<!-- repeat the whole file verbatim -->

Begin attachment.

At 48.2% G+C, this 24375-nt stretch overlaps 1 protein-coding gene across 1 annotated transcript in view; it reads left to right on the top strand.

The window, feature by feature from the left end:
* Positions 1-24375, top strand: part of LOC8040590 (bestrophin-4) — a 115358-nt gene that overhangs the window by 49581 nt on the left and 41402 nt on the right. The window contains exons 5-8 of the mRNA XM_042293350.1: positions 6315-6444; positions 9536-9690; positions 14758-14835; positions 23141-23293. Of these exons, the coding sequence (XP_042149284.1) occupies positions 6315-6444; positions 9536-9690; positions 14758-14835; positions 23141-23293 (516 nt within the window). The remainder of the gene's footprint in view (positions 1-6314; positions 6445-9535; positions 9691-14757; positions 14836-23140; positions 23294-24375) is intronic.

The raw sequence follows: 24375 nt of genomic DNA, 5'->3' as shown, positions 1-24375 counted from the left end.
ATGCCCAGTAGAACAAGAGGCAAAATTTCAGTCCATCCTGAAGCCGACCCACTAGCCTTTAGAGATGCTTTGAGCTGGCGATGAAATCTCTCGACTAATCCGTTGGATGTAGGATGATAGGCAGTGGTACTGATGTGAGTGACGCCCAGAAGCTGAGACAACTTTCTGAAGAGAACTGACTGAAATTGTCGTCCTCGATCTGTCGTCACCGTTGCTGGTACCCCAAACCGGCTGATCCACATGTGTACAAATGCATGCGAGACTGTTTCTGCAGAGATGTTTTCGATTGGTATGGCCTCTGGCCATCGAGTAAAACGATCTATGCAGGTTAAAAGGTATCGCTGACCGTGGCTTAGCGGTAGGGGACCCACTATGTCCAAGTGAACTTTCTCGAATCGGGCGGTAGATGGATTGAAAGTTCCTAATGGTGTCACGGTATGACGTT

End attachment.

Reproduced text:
At 48.2% G+C, this 24375-nt stretch overlaps 1 protein-coding gene across 1 annotated transcript in view; it reads left to right on the top strand.

The window, feature by feature from the left end:
* Positions 1-24375, top strand: part of LOC8040590 (bestrophin-4) — a 115358-nt gene that overhangs the window by 49581 nt on the left and 41402 nt on the right. The window contains exons 5-8 of the mRNA XM_042293350.1: positions 6315-6444; positions 9536-9690; positions 14758-14835; positions 23141-23293. Of these exons, the coding sequence (XP_042149284.1) occupies positions 6315-6444; positions 9536-9690; positions 14758-14835; positions 23141-23293 (516 nt within the window). The remainder of the gene's footprint in view (positions 1-6314; positions 6445-9535; positions 9691-14757; positions 14836-23140; positions 23294-24375) is intronic.

The raw sequence follows: 24375 nt of genomic DNA, 5'->3' as shown, positions 1-24375 counted from the left end.
ATGCCCAGTAGAACAAGAGGCAAAATTTCAGTCCATCCTGAAGCCGACCCACTAGCCTTTAGAGATGCTTTGAGCTGGCGATGAAATCTCTCGACTAATCCGTTGGATGTAGGATGATAGGCAGTGGTACTGATGTGAGTGACGCCCAGAAGCTGAGACAACTTTCTGAAGAGAACTGACTGAAATTGTCGTCCTCGATCTGTCGTCACCGTTGCTGGTACCCCAAACCGGCTGATCCACATGTGTACAAATGCATGCGAGACTGTTTCTGCAGAGATGTTTTCGATTGGTATGGCCTCTGGCCATCGAGTAAAACGATCTATGCAGGTTAAAAGGTATCGCTGACCGTGGCTTAGCGGTAGGGGACCCACTATGTCCAAGTGAACTTTCTCGAATCGGGCGGTAGATGGATTGAAAGTTCCTAATGGTGTCACGGTATGACGTT